Besides child custody, property division, or alimony, one of the most contentious topics in divorce law is pet custody. Divorcing couples will engage in a heated battled for the custody of their beloved dog, cat, or even horse.
In such cases, pets are typically treated like property in family law court proceedings, but that is beginning to change as some state courts have promoted the notion that the legal system should act in the best interests of animals. In 2017, Alaska became the first state to enact legislation regarding pet custody, allowing the courts to consider the pet’s well-being. In New York’s neighboring state of Rhode Island, a state representative has introduced a similar bill to Alaska’s.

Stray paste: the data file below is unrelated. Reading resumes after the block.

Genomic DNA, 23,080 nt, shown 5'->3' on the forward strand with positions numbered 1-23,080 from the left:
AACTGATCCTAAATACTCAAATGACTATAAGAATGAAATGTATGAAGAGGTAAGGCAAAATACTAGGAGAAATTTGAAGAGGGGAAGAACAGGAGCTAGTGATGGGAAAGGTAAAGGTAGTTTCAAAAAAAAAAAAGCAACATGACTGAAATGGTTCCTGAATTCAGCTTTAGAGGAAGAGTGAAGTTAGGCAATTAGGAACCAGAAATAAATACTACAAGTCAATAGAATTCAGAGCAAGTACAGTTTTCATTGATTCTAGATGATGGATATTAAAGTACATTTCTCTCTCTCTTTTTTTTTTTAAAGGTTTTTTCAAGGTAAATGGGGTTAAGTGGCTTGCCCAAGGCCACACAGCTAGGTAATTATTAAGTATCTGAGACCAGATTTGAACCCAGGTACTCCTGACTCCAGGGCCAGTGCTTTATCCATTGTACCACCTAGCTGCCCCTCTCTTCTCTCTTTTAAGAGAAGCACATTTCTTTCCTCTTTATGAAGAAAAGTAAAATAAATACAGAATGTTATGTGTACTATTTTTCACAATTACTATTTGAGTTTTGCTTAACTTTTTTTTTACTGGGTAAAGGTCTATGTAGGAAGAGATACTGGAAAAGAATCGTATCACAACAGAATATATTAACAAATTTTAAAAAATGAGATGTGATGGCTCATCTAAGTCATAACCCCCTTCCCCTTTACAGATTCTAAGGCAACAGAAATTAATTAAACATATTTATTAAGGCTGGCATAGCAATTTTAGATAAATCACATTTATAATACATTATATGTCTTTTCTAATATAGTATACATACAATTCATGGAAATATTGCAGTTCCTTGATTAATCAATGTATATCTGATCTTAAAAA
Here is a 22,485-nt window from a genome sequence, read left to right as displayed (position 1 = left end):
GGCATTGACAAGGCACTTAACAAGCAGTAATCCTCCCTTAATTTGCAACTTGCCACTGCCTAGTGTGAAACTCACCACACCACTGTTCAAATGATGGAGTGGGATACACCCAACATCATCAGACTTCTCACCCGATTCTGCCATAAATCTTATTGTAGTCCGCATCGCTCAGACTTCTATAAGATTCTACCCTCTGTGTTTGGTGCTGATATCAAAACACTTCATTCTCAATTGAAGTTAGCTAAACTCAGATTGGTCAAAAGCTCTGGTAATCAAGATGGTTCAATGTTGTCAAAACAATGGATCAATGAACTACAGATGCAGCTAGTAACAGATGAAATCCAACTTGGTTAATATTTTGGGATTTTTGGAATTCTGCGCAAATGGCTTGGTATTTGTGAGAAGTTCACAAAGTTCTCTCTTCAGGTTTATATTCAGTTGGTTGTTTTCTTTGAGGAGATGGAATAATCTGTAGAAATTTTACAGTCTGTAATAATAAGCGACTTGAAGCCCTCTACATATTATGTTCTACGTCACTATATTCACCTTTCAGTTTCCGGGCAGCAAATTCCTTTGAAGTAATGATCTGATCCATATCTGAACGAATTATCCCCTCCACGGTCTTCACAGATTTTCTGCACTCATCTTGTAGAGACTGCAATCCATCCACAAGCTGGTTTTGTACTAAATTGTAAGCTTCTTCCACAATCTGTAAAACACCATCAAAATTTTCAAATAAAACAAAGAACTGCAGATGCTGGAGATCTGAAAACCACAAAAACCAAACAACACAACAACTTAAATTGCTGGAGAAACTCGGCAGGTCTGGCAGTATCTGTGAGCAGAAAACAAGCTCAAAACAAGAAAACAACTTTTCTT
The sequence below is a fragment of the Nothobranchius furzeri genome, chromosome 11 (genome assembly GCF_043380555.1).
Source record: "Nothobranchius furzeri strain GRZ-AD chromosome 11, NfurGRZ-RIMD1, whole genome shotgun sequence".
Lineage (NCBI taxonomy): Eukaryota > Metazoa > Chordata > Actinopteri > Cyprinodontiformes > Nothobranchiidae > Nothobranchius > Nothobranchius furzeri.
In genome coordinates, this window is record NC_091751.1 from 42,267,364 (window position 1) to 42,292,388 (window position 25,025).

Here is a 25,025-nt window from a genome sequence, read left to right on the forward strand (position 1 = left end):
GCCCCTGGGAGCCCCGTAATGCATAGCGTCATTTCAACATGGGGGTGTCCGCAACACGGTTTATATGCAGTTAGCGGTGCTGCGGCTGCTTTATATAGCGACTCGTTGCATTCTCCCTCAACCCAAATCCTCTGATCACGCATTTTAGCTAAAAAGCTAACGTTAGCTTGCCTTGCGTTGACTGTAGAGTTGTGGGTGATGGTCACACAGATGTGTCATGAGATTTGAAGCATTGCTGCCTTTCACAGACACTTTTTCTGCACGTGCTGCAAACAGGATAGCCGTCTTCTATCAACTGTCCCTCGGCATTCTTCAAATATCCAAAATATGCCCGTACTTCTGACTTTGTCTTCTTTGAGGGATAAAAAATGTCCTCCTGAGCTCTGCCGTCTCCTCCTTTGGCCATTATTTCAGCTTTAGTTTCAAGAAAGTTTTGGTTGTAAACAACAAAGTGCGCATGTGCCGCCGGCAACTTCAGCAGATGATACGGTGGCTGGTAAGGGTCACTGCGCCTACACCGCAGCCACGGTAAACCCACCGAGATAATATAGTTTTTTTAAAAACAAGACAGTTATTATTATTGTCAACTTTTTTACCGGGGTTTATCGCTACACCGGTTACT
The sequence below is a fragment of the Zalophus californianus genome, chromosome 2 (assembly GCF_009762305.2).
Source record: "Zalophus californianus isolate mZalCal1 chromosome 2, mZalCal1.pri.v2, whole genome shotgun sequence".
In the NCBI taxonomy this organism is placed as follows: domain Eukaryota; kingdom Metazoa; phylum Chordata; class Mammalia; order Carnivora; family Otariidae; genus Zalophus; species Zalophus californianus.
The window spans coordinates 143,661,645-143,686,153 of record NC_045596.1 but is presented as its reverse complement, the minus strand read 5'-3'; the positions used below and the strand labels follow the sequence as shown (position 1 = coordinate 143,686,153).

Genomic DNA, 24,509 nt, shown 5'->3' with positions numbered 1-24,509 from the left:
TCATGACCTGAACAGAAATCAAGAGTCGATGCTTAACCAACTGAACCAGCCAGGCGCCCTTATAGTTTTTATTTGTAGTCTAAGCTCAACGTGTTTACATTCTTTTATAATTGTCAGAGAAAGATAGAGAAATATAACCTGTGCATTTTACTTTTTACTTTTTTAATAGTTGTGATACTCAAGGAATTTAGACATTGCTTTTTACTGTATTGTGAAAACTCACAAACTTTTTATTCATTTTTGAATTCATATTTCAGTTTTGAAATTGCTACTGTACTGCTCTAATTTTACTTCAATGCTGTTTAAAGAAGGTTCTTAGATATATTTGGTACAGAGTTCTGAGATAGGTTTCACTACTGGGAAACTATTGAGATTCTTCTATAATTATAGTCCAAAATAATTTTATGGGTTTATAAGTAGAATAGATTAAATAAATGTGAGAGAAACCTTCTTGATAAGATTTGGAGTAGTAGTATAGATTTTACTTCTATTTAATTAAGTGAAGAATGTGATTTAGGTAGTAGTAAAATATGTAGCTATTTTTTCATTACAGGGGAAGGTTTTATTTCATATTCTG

New York courts have expressly held that pets are not considered children, so the custody of the family pet will not be based on the standard of “the best interests of the child.” However, pets may not be treated as personal property either. Rather, to determine custody of pets, New York courts will use a “best for all concerned” standard.
A court will consider the following factors when determining which party should obtain custody of the family pet:
- Who bought or rescued the pet?
- Which spouse primarily took care of the pet during the marriage?
- Which spouse was responsible for paying any expenses associated with the pet?
Additionally, when a judge considers pet “time-sharing,” he or she also considers the presence of children. In cases where children are involved in a divorce, the pet typically remains in the home where the children will be residing. Since divorce can be traumatic itself, the potential of losing a pet can have a negative impact on the kids.